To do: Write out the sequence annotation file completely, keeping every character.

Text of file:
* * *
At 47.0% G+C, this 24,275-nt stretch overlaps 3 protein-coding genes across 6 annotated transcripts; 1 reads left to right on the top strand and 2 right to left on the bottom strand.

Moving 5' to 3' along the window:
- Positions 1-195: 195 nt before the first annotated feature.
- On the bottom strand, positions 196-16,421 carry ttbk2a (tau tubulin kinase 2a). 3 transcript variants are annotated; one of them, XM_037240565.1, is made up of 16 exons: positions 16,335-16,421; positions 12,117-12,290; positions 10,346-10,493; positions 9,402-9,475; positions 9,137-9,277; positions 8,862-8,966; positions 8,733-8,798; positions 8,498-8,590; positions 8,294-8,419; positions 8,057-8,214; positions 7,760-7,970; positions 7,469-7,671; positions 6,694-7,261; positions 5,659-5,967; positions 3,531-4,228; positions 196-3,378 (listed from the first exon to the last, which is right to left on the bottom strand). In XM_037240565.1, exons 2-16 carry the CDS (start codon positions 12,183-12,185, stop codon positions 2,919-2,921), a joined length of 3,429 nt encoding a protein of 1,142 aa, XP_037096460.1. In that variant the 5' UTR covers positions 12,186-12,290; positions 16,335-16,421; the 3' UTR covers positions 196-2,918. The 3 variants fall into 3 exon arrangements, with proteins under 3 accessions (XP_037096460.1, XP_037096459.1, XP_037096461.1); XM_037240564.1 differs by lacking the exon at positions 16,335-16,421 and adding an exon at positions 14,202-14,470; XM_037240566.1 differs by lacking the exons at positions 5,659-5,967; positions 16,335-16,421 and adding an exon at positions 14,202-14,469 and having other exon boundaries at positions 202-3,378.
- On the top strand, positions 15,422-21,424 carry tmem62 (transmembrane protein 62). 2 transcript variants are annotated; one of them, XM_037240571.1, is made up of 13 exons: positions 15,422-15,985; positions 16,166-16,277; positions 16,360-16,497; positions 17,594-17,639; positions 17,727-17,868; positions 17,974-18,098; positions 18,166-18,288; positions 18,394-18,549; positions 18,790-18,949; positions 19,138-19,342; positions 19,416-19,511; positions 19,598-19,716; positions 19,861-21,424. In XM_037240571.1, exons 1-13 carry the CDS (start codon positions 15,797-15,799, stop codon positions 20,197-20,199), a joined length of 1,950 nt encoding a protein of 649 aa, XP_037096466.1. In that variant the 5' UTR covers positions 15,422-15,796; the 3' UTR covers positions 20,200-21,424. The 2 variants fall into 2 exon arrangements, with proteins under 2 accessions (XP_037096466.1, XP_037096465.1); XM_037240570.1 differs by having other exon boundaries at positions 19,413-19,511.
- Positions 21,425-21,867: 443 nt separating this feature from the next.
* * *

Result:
At 47.0% G+C, this 24,275-nt stretch overlaps 3 protein-coding genes across 6 annotated transcripts; 1 reads left to right on the top strand and 2 right to left on the bottom strand.

Moving 5' to 3' along the window:
- Positions 1-195: 195 nt before the first annotated feature.
- On the bottom strand, positions 196-16,421 carry ttbk2a (tau tubulin kinase 2a). 3 transcript variants are annotated; one of them, XM_037240565.1, is made up of 16 exons: positions 16,335-16,421; positions 12,117-12,290; positions 10,346-10,493; positions 9,402-9,475; positions 9,137-9,277; positions 8,862-8,966; positions 8,733-8,798; positions 8,498-8,590; positions 8,294-8,419; positions 8,057-8,214; positions 7,760-7,970; positions 7,469-7,671; positions 6,694-7,261; positions 5,659-5,967; positions 3,531-4,228; positions 196-3,378 (listed from the first exon to the last, which is right to left on the bottom strand). In XM_037240565.1, exons 2-16 carry the CDS (start codon positions 12,183-12,185, stop codon positions 2,919-2,921), a joined length of 3,429 nt encoding a protein of 1,142 aa, XP_037096460.1. In that variant the 5' UTR covers positions 12,186-12,290; positions 16,335-16,421; the 3' UTR covers positions 196-2,918. The 3 variants fall into 3 exon arrangements, with proteins under 3 accessions (XP_037096460.1, XP_037096459.1, XP_037096461.1); XM_037240564.1 differs by lacking the exon at positions 16,335-16,421 and adding an exon at positions 14,202-14,470; XM_037240566.1 differs by lacking the exons at positions 5,659-5,967; positions 16,335-16,421 and adding an exon at positions 14,202-14,469 and having other exon boundaries at positions 202-3,378.
- On the top strand, positions 15,422-21,424 carry tmem62 (transmembrane protein 62). 2 transcript variants are annotated; one of them, XM_037240571.1, is made up of 13 exons: positions 15,422-15,985; positions 16,166-16,277; positions 16,360-16,497; positions 17,594-17,639; positions 17,727-17,868; positions 17,974-18,098; positions 18,166-18,288; positions 18,394-18,549; positions 18,790-18,949; positions 19,138-19,342; positions 19,416-19,511; positions 19,598-19,716; positions 19,861-21,424. In XM_037240571.1, exons 1-13 carry the CDS (start codon positions 15,797-15,799, stop codon positions 20,197-20,199), a joined length of 1,950 nt encoding a protein of 649 aa, XP_037096466.1. In that variant the 5' UTR covers positions 15,422-15,796; the 3' UTR covers positions 20,200-21,424. The 2 variants fall into 2 exon arrangements, with proteins under 2 accessions (XP_037096466.1, XP_037096465.1); XM_037240570.1 differs by having other exon boundaries at positions 19,413-19,511.
- Positions 21,425-21,867: 443 nt separating this feature from the next.